ʿUqdat al-Bakrah, also known incorrectly as Al-Saffah, is an archaeological site in Wadi Dhank, in the Muḥāfaẓat aẓ-Ẓāhirah region of northwestern Oman. It is a metal-working site dating to the Early Iron Age.

<span class="mw-page-title-main">Al-Akhdhar</span>

al-Akhḍar in Wadi Samad is an archaeological site in Mudhaibi Wilayat Sharqiyah, in Central Oman. This cemetery was inhabited from the Umm an-Nar to the Samad Late Iron Age and during Islamic times.

<span class="mw-page-title-main">Al-Nejd, Sultanate of Oman</span>

Al-Nejd is an archaeological site in Ash Sharqiyah, Oman. It was a fortified village inhabited during the Samad Late Iron Age and possibly during Islamic times. The site was discovered in 2014 following the chance find of a coin by a local resident, and was then confirmed and dated by a team from the Ministry of Heritage and Culture. The site yielded an Abiel tetradrachm, struck in what is now the United Arab Emirates. The coin is on display in the National Museum in Muscat.

<span class="mw-page-title-main">Al-Amqat</span>

Al-Amqat is an archaeological site in al-Dakhaliyah, Oman. Located on a slope to the north of the oasis, the cemetery dates to the Samad Late Iron Age.

<span class="mw-page-title-main">Al-Akhdhar, Oman</span>

Al-Akhdhar is an archaeological site in Ash Sharqiyah, Oman. It is a cemetery containing with remains dating from the Umm al-Nar, Wadi Suq, Late Iron Age (Samad), and Islamic periods.

<span class="mw-page-title-main">Lizq</span>

Lizq is an archaeological site in Ash Sharqiyah, Oman. Located on a mountain lying in a plain, 1000 m south-east of the south-eastern edge of the Lizq palm garden, the fort dates to the Lizq-Rumaylah/Early Iron Age.

<span class="mw-page-title-main">Al-Moyassar</span>

al-Moyassar is an archaeological zone in the Sharqiyah province, Oman where the remains of all pre-Islamic periods came to light. The geographic definition has changed in recent years for this irregular area which measures some 2 x 5 km. It lies directly west of the Samad oasis.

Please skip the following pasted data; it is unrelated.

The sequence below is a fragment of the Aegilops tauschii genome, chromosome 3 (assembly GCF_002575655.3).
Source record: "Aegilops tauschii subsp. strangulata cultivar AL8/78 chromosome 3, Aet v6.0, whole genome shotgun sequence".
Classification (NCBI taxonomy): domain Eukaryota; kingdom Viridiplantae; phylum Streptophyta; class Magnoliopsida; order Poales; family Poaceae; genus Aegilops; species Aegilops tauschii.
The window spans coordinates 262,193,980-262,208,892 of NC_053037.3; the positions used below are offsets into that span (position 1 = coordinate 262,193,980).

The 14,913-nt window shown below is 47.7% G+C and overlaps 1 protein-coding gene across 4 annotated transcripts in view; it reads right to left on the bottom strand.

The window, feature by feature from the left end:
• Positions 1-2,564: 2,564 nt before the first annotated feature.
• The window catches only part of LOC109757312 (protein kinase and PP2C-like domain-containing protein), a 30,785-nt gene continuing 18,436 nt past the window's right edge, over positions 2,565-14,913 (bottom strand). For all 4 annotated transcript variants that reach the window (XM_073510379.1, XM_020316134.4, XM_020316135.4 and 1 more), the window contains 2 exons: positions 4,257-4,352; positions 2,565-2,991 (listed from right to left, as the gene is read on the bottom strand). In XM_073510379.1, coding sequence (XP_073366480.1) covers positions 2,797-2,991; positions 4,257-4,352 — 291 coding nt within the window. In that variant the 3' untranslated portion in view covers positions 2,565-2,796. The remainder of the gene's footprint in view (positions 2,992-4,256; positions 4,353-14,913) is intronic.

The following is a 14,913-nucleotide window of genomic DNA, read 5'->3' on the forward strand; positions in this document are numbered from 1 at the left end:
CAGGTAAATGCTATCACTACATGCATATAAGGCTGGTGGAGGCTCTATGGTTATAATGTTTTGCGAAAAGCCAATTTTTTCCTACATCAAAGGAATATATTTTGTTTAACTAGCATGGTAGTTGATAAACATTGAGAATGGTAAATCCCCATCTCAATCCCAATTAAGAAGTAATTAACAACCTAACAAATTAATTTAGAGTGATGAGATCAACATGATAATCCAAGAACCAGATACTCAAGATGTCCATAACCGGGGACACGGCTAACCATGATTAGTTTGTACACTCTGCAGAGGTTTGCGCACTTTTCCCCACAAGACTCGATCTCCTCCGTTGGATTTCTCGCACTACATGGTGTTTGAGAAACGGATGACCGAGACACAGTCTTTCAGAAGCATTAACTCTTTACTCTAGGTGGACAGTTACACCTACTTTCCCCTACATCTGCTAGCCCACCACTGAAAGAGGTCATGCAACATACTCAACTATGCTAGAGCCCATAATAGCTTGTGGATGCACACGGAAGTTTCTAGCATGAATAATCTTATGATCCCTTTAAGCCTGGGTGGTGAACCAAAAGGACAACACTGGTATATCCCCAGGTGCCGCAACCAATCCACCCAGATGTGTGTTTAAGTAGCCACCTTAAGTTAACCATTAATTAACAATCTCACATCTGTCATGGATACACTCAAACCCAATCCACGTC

<span class="mw-page-title-main">Pre-Islamic recent period</span>

The Recent Pre-Islamic Period is an archaeological assemblage which is manifest in the few centuries around the year 0 in the lower Persian Gulf. It was discovered in the mid 1970s by Iraqi archaeologists. Some nine such sites are known at present especially ed-Dur in the Emirate Umm al-Qaiwain, and Mleiha in Sharjah in the Oman peninsula. Since the mid 1980s different teams studied especially these two sites, which are the largest in terms of surface area. They contain settlements, religious and industrial areas as well as cemeteries loosely scattered over a wide area. Mlayḥa forms an irregularly shaped surface of c. 4 km2. Two PIR sites have been identified in Central Oman, at Samāʾil/al-Bārūnī and at ʿAmlāʾ/al-Fuwaydah.

<span class="mw-page-title-main">Jebel al-Salayli (archaeological site)</span>

Jebel al-Salayli, is an archaeological site in the Northern Sharqiyah province of the Sultanate of Oman, where a large number of Early Iron Age so-called hut tombs found first public mention. The first citation mistakenly refers to this site as 'Musfa', a site which actually lies a few kilometres to the north. The Jebel is the adjacent mountain to the immediate north. The al-Salayli site attracted the attention of archaeologists because of an abandoned copper mine, extensive slag fields, ruined settlements and numerous Early Iron Age tombs. Nestled between the mountains, this site is still relatively well preserved. The settlement ruins date to the Early Iron Age and the Muslim Period. At the lower end of a wadi, the hut tombs, designated stie 1, lie 400 m west of an abandoned copper mine, to which they probably originally owed their existence.

<span class="mw-page-title-main">Al-Khawdh (archaeological site), Oman</span> Archaeological site of Oman

Al-Khawdh (الخوض) contains several archaeological sites and lies in the Muscat Governorate, Oman where Early Iron Age and Late Iron Age sites have been under study in recent years.


  1. Paul Yule, Die Gräberfelder in Samad al-Shan (Sultanat Oman) Materialien zu einer Kulturgeschichte. Orient-Archäologie 4, Rahden 2001, ISBN   3-89646-634-8 ; Paul Yule, Cross-roads – Early and Late Iron Age South-eastern Arabia, Abhandlungen Deutsche Orient-Gesellschaft, vol. 30, Wiesbaden 2014, ISBN   978-3-447-10127-1, pages 47-74; J. Schreiber, Transformationsprozesse in Oasensiedlungen Omans. Die vorislamische Zeit am Beispiel von Izki, Nizwa und dem Jebel Akhdar. Dissertation, 2007, Munich, 141-144, 276-279, URL http://edoc.ub.uni-muenchen.de/7548/1/Schreiber_Juergen.pdf
  2. Korn, L. – Häser, J. – Schreiber, J. – Gangler, A. – Nagieb, M. – Siebert, S. – Buerkert, A., Ṭīwī, Ash Shab and Wadi Tiwi: the Development of an Oasis on the North-eastern Coast of Oman, Journal Oman Stud. 13, 2004: 57–90 ISSN   0378-8180.
  3. Paul Yule, Valorising the Samad Late Iron Age, Arabian Archaeology and Epigraphy 27/1, 2016, 60‒62 Figs. 22-25, ISSN   0905-7196